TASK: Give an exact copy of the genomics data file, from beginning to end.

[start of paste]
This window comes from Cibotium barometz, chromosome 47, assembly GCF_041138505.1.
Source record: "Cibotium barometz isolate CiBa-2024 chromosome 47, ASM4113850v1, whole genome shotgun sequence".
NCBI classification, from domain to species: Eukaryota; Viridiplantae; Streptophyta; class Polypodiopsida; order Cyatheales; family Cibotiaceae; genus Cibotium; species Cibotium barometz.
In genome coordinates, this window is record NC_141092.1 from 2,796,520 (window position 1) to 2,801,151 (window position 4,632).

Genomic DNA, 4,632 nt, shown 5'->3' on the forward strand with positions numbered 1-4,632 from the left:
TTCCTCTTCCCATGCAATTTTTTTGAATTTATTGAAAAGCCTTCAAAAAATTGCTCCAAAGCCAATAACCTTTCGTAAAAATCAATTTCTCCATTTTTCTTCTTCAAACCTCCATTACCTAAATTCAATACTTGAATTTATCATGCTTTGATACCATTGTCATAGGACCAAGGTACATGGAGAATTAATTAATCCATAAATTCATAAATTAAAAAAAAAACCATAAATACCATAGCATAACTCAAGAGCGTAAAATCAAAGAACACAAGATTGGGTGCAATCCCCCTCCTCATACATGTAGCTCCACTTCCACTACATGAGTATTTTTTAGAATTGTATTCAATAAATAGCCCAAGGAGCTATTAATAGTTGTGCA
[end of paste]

This window comes from Cibotium barometz, chromosome 47, assembly GCF_041138505.1.
Source record: "Cibotium barometz isolate CiBa-2024 chromosome 47, ASM4113850v1, whole genome shotgun sequence".
NCBI classification, from domain to species: Eukaryota; Viridiplantae; Streptophyta; class Polypodiopsida; order Cyatheales; family Cibotiaceae; genus Cibotium; species Cibotium barometz.
In genome coordinates, this window is record NC_141092.1 from 2,796,520 (window position 1) to 2,801,151 (window position 4,632).

Genomic DNA, 4,632 nt, shown 5'->3' on the forward strand with positions numbered 1-4,632 from the left:
TTCCTCTTCCCATGCAATTTTTTTGAATTTATTGAAAAGCCTTCAAAAAATTGCTCCAAAGCCAATAACCTTTCGTAAAAATCAATTTCTCCATTTTTCTTCTTCAAACCTCCATTACCTAAATTCAATACTTGAATTTATCATGCTTTGATACCATTGTCATAGGACCAAGGTACATGGAGAATTAATTAATCCATAAATTCATAAATTAAAAAAAAAACCATAAATACCATAGCATAACTCAAGAGCGTAAAATCAAAGAACACAAGATTGGGTGCAATCCCCCTCCTCATACATGTAGCTCCACTTCCACTACATGAGTATTTTTTAGAATTGTATTCAATAAATAGCCCAAGGAGCTATTAATAGTTGTGCA